Friday, August 23, 2013


To me, Scottish traditional music is the most beautiful in the world.

I like classical music and always have.  It's what I first learned on the instrument I always wanted to play, and some of it speaks to me very deeply.  I also like Renaissance polyphony and Gregorian chant and 60s rock and some old time and bluegrass and lots of more contemporary folk-inflected pop.

But to me, Scottish music is the most beautiful, and this remains true no matter how many arguments I hear about how this music or that is objectively better, or richer, or more complex.

I first heard Scottish music, really heard it, at the Ohio Scottish Arts School, a week-long Scottish arts workshop at Oberlin College.  My interest in the music had been developing for a while before that, and I'd heard plenty of recordings and even played some of it.  But I can't say I really heard Scottish music until I heard it played by my fiddle instructor, Bruce.

Bruce is short, squat and red-faced, wears hideous cutoff jean shorts and has a cauliflower ear from years of rugby.  When he's had a few (dozen) glasses of wine, he starts doing headstands in the middle of a session.

Also, he seems to have just up and swallowed the whole deep ocean of Scottish history and tradition, like that guy in the folk tale, and when he plays it just comes flowing out of him.  His fiddle is like part of his body.  I don't think I caught my breath for days after hearing him play for the first time.

Bruce gave me a scholarship to come back to the workshop the next year, which strangely might be one of the things I've received in my life that has made me the most proud.  To me it meant that he saw potential in me, so that maybe some day I could come close to doing what he does when he picks up a fiddle.

There's a word in Welsh that's not easily translatable into English: hiraeth.  It's most commonly rendered as "longing" or "homesickness," but those are oversimplifications.  To me it conveys much the same thing as C.S. Lewis's notion of "joy" and touches on that most fundamental of all human longings, the divine homesickness for a home we've never seen but that we know to be our ultimate destiny.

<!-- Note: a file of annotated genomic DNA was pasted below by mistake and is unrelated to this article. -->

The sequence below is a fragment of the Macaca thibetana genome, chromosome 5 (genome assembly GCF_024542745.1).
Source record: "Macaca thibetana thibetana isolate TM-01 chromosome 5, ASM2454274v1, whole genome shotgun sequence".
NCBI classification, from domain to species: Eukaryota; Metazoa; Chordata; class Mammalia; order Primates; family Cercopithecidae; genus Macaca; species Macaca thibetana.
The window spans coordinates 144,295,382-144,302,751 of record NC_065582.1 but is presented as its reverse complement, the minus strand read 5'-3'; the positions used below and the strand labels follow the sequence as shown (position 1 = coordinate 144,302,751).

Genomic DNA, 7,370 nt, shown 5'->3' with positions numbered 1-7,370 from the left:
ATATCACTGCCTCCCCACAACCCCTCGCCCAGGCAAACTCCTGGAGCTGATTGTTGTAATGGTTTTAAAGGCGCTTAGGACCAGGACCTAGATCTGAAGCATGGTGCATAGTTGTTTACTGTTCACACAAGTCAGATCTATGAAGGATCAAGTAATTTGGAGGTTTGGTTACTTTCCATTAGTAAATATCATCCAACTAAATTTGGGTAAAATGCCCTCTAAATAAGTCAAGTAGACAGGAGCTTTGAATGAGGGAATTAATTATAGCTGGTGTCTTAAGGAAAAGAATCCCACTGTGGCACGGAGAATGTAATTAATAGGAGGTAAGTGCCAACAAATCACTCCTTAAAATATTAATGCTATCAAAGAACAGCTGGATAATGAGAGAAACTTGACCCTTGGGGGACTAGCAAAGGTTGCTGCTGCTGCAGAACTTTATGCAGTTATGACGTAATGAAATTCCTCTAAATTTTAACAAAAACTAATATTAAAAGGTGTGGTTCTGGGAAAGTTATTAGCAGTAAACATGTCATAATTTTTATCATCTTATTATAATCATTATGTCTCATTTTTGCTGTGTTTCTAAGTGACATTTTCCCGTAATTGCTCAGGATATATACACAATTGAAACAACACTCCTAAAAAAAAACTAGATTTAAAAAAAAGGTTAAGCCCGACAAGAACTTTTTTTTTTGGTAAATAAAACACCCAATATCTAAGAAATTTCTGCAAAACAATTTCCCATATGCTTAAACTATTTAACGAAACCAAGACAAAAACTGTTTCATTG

You can't go looking for this feeling - it just comes on you, brought on sometimes by the most trivial or unexpected things.  It is painful, because it is shot through with a deep awareness that we can't fulfill that deepest longing fully - not yet, not in this life.  But the hope is there too, the knowledge that there is a Person who can and will fill the emptiness, and that every small experience of virtue or truth or self-sacrifice or beauty is His footprint.

Scottish music is where I've encountered this feeling most often, and I don't think it's necessarily a coincidence that it's a Celtic language that actually puts a word to it.

This past weekend at Milwaukee Irish Fest, I discovered the first new band I've heard for a while that plays Scottish music the way I learned to love it.  They are from Nova Scotia, actually, and their music is billed as "fusion," meaning they use some non-traditional instruments and are inspired by different genres in their approach to traditional music.  But make no mistake - they are deeply rooted in the Scottish tradition and breathe incredible life and passion into it.

They have some absolutely kicking arrangements of dance tunes, but my favorite thing they played was a waltz.  When you find out that this tune was written as a wedding gift for a friend, it takes on an even deeper resonance, musically, emotionally, and even theologically. 

As Bruce would say, have a listen.

Jenn and Anthony's - Sprag Session

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